5. Auto-regulating temperature magnetic muffie for induction furnaces, comprising a muflle body having receiving seats, and transformation bars of magnetic metal removably engaging said seats.

6. Auto-regulating temperature magnetic muf- I of the muille body.

VICTOR. SORREL.

Referenced by
Citing PatentFiling datePublication dateApplicantTitle
US2530506 *Mar 12, 1946Nov 21, 1950Western Electric CoMethod of treating refractory articles
US3100250 *Apr 7, 1961Aug 6, 1963Andrew HerczogZone melting apparatus
US3461215 *Mar 27, 1967Aug 12, 1969Commissariat Energie AtomiqueElectric induction furnace
US4488507 *Sep 30, 1982Dec 18, 1984Jackson Jr David ASusceptors for organometallic vapor-phase epitaxial (OMVPE) method
US4717814 *Mar 6, 1984Jan 5, 1988Metcal, Inc.Slotted autoregulating heater
US4761528 *May 26, 1987Aug 2, 1988Commissariat A L'energie AtomiqueHigh frequency induction melting furnace
US5087804 *Dec 28, 1990Feb 11, 1992Metcal, Inc.Self-regulating heater with integral induction coil and method of manufacture thereof
US5128504 *Apr 20, 1990Jul 7, 1992Metcal, Inc.Removable heating article for use in alternating magnetic field
US5954984 *Jul 30, 1997Sep 21, 1999Thermal Solutions Inc.Heat retentive food servingware with temperature self-regulating phase change core
US6232585May 19, 1999May 15, 2001Thermal Solutions, Inc.Temperature self-regulating food delivery system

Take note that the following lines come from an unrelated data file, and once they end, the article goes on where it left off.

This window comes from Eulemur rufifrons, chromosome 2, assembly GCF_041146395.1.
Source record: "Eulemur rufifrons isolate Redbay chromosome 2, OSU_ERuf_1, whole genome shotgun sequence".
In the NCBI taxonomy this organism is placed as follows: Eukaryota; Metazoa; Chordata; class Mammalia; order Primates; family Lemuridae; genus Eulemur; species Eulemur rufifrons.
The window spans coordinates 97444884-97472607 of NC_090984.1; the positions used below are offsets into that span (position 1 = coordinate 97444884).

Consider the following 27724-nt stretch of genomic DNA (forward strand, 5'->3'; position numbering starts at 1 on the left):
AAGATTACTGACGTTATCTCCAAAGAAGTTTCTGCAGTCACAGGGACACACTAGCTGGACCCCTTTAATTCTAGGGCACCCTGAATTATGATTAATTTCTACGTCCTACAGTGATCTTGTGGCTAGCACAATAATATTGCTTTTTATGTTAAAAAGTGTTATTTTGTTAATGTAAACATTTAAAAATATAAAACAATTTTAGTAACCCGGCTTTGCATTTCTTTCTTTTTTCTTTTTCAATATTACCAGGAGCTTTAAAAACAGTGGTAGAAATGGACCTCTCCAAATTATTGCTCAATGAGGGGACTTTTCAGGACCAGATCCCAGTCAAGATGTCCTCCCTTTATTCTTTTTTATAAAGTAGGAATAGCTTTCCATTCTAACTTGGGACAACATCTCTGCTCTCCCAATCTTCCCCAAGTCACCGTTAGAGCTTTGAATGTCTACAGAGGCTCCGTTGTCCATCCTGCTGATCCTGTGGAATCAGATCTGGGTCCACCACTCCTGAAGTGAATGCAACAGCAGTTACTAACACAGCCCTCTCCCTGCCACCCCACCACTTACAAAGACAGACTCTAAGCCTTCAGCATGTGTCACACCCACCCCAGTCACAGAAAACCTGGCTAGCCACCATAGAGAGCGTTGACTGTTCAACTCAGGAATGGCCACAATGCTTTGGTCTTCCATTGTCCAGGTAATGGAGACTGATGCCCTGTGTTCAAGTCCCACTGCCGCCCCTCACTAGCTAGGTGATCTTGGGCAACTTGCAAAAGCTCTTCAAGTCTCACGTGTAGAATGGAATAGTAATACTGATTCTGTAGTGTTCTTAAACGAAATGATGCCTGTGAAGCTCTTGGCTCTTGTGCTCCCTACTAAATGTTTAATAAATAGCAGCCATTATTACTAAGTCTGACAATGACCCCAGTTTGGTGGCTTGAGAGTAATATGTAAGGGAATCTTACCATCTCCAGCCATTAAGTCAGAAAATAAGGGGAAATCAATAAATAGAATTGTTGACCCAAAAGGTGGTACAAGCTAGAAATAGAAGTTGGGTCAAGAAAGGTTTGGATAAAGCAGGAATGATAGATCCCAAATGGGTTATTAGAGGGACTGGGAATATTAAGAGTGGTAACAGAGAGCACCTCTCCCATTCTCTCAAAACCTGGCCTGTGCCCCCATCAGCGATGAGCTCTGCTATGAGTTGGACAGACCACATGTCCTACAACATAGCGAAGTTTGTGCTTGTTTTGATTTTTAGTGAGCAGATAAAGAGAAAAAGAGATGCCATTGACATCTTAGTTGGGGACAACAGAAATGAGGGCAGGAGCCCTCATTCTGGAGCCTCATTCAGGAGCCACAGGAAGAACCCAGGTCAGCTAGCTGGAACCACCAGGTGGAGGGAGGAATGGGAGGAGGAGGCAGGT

US6384387Dec 21, 2000May 7, 2002Vesture CorporationApparatus and method for heated food delivery
US6555789Jul 22, 2002Apr 29, 2003Vesture CorporationApparatus and method for heated food delivery
US6555799Mar 18, 2002Apr 29, 2003Vesture CorporationApparatus and method for heated food delivery
US6861628Nov 20, 2002Mar 1, 2005Vesture CorporationApparatus and method for heated food delivery
US6953919Jan 31, 2003Oct 11, 2005Thermal Solutions, Inc.RFID-controlled smart range and method of cooking and heating
US6989517Jul 27, 2004Jan 24, 2006Vesture CorporationApparatus and method for heated food delivery
US7573005Mar 18, 2005Aug 11, 2009Thermal Solutions, Inc.Boil detection method and computer program
USRE42513Jan 18, 2006Jul 5, 2011Hr Technology, Inc.RFID—controlled smart range and method of cooking and heating
EP0158434A2 *Mar 5, 1985Oct 16, 1985Metcal Inc.Slotted autoregulating heater
WO1985004068A1 *Mar 6, 1985Sep 12, 1985Metcal, Inc.Slotted autoregulating heater
Classifications
U.S. Classification219/618, 219/660, 336/234, 336/212, 219/672
International ClassificationG05D23/20, G05D23/26
Cooperative ClassificationG05D23/26
European ClassificationG05D23/26